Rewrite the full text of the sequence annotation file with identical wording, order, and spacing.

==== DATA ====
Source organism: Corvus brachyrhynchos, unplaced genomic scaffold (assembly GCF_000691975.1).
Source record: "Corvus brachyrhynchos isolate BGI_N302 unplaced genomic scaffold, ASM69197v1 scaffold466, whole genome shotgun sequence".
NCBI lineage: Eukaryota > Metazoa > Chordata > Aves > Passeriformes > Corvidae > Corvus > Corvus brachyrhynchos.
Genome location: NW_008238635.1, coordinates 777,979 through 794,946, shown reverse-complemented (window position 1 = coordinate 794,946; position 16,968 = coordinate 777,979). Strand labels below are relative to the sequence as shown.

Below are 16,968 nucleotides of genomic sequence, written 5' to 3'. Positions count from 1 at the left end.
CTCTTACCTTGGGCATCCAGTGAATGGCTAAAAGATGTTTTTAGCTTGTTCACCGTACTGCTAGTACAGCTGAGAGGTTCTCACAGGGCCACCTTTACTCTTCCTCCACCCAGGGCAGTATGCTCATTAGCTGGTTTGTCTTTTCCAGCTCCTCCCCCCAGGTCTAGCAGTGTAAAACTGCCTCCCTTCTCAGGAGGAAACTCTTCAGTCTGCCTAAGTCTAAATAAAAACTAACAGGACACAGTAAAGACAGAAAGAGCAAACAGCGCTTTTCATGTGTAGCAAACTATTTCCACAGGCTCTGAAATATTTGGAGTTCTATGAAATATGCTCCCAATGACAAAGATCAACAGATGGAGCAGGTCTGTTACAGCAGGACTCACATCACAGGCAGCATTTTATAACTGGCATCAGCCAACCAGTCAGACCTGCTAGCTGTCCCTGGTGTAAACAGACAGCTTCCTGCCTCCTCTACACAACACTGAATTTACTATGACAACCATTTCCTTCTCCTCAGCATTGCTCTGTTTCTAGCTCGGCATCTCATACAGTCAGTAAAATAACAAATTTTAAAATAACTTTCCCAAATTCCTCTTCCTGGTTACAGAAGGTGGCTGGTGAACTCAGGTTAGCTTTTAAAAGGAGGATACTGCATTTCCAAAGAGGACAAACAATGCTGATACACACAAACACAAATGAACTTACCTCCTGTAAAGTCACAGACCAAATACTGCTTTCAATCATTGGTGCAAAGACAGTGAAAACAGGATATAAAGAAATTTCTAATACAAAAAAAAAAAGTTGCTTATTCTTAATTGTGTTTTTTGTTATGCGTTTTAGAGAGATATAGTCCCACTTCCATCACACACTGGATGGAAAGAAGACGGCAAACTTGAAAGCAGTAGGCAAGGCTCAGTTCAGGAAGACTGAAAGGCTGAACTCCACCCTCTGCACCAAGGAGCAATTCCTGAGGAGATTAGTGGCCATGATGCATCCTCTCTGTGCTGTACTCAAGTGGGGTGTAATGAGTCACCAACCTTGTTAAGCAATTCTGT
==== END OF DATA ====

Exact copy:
Source organism: Corvus brachyrhynchos, unplaced genomic scaffold (assembly GCF_000691975.1).
Source record: "Corvus brachyrhynchos isolate BGI_N302 unplaced genomic scaffold, ASM69197v1 scaffold466, whole genome shotgun sequence".
NCBI lineage: Eukaryota > Metazoa > Chordata > Aves > Passeriformes > Corvidae > Corvus > Corvus brachyrhynchos.
Genome location: NW_008238635.1, coordinates 777,979 through 794,946, shown reverse-complemented (window position 1 = coordinate 794,946; position 16,968 = coordinate 777,979). Strand labels below are relative to the sequence as shown.

Below are 16,968 nucleotides of genomic sequence, written 5' to 3'. Positions count from 1 at the left end.
CTCTTACCTTGGGCATCCAGTGAATGGCTAAAAGATGTTTTTAGCTTGTTCACCGTACTGCTAGTACAGCTGAGAGGTTCTCACAGGGCCACCTTTACTCTTCCTCCACCCAGGGCAGTATGCTCATTAGCTGGTTTGTCTTTTCCAGCTCCTCCCCCCAGGTCTAGCAGTGTAAAACTGCCTCCCTTCTCAGGAGGAAACTCTTCAGTCTGCCTAAGTCTAAATAAAAACTAACAGGACACAGTAAAGACAGAAAGAGCAAACAGCGCTTTTCATGTGTAGCAAACTATTTCCACAGGCTCTGAAATATTTGGAGTTCTATGAAATATGCTCCCAATGACAAAGATCAACAGATGGAGCAGGTCTGTTACAGCAGGACTCACATCACAGGCAGCATTTTATAACTGGCATCAGCCAACCAGTCAGACCTGCTAGCTGTCCCTGGTGTAAACAGACAGCTTCCTGCCTCCTCTACACAACACTGAATTTACTATGACAACCATTTCCTTCTCCTCAGCATTGCTCTGTTTCTAGCTCGGCATCTCATACAGTCAGTAAAATAACAAATTTTAAAATAACTTTCCCAAATTCCTCTTCCTGGTTACAGAAGGTGGCTGGTGAACTCAGGTTAGCTTTTAAAAGGAGGATACTGCATTTCCAAAGAGGACAAACAATGCTGATACACACAAACACAAATGAACTTACCTCCTGTAAAGTCACAGACCAAATACTGCTTTCAATCATTGGTGCAAAGACAGTGAAAACAGGATATAAAGAAATTTCTAATACAAAAAAAAAAAGTTGCTTATTCTTAATTGTGTTTTTTGTTATGCGTTTTAGAGAGATATAGTCCCACTTCCATCACACACTGGATGGAAAGAAGACGGCAAACTTGAAAGCAGTAGGCAAGGCTCAGTTCAGGAAGACTGAAAGGCTGAACTCCACCCTCTGCACCAAGGAGCAATTCCTGAGGAGATTAGTGGCCATGATGCATCCTCTCTGTGCTGTACTCAAGTGGGGTGTAATGAGTCACCAACCTTGTTAAGCAATTCTGT